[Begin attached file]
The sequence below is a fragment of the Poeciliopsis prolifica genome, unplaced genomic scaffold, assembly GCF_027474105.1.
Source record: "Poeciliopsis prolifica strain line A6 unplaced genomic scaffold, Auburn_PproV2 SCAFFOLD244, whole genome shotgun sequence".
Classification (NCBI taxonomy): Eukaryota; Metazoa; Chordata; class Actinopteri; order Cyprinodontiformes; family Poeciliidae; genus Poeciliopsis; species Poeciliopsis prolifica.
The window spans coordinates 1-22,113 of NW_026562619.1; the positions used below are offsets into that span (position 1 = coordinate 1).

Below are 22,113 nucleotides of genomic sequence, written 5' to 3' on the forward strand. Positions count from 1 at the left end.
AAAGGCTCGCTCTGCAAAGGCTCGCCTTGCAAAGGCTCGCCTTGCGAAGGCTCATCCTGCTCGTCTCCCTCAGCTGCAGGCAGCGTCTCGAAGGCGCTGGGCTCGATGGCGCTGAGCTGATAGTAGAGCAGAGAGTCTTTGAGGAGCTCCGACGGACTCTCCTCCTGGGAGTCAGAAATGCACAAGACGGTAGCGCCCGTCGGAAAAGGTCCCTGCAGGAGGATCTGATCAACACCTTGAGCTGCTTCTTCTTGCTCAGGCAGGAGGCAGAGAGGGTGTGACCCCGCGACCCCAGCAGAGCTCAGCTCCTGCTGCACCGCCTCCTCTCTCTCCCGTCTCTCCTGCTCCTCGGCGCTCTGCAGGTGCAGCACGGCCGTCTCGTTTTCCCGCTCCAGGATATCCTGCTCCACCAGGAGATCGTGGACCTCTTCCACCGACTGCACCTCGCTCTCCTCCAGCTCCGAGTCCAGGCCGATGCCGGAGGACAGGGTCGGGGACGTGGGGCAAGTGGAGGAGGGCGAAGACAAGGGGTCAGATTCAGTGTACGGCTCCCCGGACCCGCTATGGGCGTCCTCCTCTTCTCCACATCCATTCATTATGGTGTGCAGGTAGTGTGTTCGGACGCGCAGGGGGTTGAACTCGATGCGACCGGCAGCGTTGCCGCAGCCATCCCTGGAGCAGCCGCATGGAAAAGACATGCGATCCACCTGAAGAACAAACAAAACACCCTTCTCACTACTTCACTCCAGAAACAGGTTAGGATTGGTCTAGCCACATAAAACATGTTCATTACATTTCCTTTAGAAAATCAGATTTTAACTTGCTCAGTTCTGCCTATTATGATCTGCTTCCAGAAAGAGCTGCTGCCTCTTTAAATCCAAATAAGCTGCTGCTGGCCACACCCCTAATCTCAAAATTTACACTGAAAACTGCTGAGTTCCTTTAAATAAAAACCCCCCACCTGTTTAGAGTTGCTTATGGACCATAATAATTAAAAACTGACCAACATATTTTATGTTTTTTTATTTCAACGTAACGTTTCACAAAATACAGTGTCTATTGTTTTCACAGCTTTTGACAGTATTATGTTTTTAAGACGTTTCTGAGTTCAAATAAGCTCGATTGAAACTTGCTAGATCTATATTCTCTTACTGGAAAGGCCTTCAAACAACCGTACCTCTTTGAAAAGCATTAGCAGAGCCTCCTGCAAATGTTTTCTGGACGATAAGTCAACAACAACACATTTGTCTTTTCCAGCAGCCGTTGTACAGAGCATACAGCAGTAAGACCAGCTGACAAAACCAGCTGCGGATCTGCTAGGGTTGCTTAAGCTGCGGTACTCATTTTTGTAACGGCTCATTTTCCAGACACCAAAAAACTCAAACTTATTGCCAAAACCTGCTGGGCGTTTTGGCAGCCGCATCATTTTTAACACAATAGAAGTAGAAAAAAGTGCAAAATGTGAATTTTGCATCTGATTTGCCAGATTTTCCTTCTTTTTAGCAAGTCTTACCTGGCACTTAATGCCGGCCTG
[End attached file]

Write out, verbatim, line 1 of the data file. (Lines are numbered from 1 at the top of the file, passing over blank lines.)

The sequence below is a fragment of the Poeciliopsis prolifica genome, unplaced genomic scaffold, assembly GCF_027474105.1.